In addition to providing a framework for strategic planning, CAPSL is also a means for assessing, for each constituency, the developmental status of service learning on a campus (Bringle & Hatcher, 1996).
Several hypotheses were generated based on previous work on implementing service learning and developing the CAPSL model (Bringle & Hatcher, 1996).
The questionnaire was based on the CAPSL model (Bringle & Hatcher, 1996), which identifies (a) four constituencies and (b) ten activities (see Table 1).
The marginal row means for the matrix show a pattern that supports somewhat the presumed linear nature of the steps from planning to institutionalization in the CAPSL model (see Table 2).
CAPSL also identifies a sequence of activities/tasks/outcomes to be pursued for each of the four constituencies (see Table 1).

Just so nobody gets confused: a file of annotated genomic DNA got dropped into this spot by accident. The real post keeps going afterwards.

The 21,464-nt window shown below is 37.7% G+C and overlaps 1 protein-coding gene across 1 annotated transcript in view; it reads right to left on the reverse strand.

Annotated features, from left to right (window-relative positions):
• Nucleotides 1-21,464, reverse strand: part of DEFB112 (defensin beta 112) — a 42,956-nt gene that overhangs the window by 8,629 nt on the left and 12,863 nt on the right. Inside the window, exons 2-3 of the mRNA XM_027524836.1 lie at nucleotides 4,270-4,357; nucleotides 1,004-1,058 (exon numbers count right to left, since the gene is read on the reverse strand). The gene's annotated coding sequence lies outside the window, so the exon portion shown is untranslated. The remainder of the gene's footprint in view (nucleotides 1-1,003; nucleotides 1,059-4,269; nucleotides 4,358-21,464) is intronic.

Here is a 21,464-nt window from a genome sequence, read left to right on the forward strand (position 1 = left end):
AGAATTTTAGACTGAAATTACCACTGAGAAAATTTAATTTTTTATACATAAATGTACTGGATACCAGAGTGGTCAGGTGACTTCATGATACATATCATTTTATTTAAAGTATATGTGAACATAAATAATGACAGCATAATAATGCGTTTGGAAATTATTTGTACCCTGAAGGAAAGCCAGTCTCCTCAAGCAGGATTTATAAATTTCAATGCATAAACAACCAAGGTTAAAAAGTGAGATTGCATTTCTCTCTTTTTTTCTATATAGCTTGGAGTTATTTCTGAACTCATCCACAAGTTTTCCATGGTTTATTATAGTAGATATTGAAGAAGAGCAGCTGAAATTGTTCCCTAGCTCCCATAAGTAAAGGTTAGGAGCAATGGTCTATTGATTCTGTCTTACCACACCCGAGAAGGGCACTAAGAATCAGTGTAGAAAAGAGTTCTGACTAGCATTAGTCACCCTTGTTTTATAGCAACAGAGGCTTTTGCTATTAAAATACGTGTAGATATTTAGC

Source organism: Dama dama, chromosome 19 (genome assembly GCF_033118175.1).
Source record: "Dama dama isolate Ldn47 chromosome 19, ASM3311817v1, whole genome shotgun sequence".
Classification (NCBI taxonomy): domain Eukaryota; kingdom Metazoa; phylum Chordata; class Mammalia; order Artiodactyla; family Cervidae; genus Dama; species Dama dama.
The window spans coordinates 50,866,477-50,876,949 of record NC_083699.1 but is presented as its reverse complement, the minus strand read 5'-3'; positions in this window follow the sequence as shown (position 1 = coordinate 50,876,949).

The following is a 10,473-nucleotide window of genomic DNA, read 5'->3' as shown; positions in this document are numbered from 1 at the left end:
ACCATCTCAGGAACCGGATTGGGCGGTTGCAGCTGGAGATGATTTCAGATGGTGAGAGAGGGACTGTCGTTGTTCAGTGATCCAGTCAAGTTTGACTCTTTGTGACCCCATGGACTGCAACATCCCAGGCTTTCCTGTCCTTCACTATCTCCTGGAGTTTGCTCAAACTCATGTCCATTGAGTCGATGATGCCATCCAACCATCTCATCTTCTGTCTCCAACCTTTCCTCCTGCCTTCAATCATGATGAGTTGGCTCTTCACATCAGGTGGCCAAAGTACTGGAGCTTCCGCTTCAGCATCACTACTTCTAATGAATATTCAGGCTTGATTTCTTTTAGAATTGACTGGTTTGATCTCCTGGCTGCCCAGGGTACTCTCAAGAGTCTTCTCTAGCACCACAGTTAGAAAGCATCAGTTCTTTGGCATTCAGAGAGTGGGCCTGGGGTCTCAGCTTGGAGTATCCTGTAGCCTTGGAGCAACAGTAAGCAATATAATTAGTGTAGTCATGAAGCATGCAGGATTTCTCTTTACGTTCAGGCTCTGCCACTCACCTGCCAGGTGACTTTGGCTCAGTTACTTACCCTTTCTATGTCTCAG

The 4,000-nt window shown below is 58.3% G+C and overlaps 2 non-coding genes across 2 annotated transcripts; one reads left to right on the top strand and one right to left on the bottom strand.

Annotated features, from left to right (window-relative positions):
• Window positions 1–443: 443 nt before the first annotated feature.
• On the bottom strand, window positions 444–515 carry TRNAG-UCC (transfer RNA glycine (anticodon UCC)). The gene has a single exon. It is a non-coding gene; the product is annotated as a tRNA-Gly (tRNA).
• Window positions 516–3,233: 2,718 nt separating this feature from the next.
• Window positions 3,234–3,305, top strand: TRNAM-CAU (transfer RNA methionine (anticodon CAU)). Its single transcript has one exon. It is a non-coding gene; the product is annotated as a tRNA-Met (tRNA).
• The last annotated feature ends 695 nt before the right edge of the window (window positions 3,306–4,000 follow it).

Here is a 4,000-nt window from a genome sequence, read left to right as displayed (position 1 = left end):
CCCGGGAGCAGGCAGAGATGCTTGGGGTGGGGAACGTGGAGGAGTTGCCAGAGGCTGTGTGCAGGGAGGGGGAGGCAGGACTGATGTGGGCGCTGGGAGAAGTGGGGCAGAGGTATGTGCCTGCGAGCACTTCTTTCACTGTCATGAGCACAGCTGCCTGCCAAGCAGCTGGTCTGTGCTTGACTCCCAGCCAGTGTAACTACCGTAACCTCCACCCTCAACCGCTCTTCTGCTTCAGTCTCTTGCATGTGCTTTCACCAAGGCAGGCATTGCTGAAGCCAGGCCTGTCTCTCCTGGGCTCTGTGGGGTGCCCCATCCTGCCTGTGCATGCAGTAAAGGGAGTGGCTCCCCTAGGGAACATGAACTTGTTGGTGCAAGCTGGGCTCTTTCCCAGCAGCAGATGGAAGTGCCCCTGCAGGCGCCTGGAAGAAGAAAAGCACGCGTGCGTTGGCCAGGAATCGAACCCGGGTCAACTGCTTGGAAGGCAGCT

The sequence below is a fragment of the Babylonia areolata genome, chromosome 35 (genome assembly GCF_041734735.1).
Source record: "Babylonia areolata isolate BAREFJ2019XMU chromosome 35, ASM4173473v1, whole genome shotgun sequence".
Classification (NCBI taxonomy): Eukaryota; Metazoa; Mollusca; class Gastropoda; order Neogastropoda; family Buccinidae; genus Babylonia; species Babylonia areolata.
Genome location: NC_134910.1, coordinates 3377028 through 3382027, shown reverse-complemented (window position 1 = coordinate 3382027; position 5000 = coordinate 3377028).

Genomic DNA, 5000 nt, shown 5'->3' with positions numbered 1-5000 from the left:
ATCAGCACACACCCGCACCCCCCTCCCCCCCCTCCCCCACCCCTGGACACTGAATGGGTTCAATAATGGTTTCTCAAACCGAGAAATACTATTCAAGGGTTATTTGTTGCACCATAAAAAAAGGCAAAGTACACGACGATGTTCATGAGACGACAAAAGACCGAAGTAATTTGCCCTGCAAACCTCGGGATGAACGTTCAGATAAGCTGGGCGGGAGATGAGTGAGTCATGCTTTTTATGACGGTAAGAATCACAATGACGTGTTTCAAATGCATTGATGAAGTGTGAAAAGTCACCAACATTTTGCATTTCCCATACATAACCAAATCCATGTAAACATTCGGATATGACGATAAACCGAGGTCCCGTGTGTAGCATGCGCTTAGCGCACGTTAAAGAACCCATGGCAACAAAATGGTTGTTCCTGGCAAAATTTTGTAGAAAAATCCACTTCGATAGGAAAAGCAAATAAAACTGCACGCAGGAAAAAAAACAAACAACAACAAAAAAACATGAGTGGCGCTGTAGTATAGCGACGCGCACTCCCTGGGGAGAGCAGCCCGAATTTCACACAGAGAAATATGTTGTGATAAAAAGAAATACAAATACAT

TABLE 1 Comprehensive Action Plan for Service Learning (CAPSL) Institution Faculty Students Community Planning Awareness Prototype Resources Expansion Recognition Monitoring Evaluation Research Institutionalization
The sequence of activities identified by CAPSL represents a heuristic that can focus attention on important steps of planned change and program development.
CAPSL describes a model for the development of service learning in universities at the institutional level (see Table 2 for examples).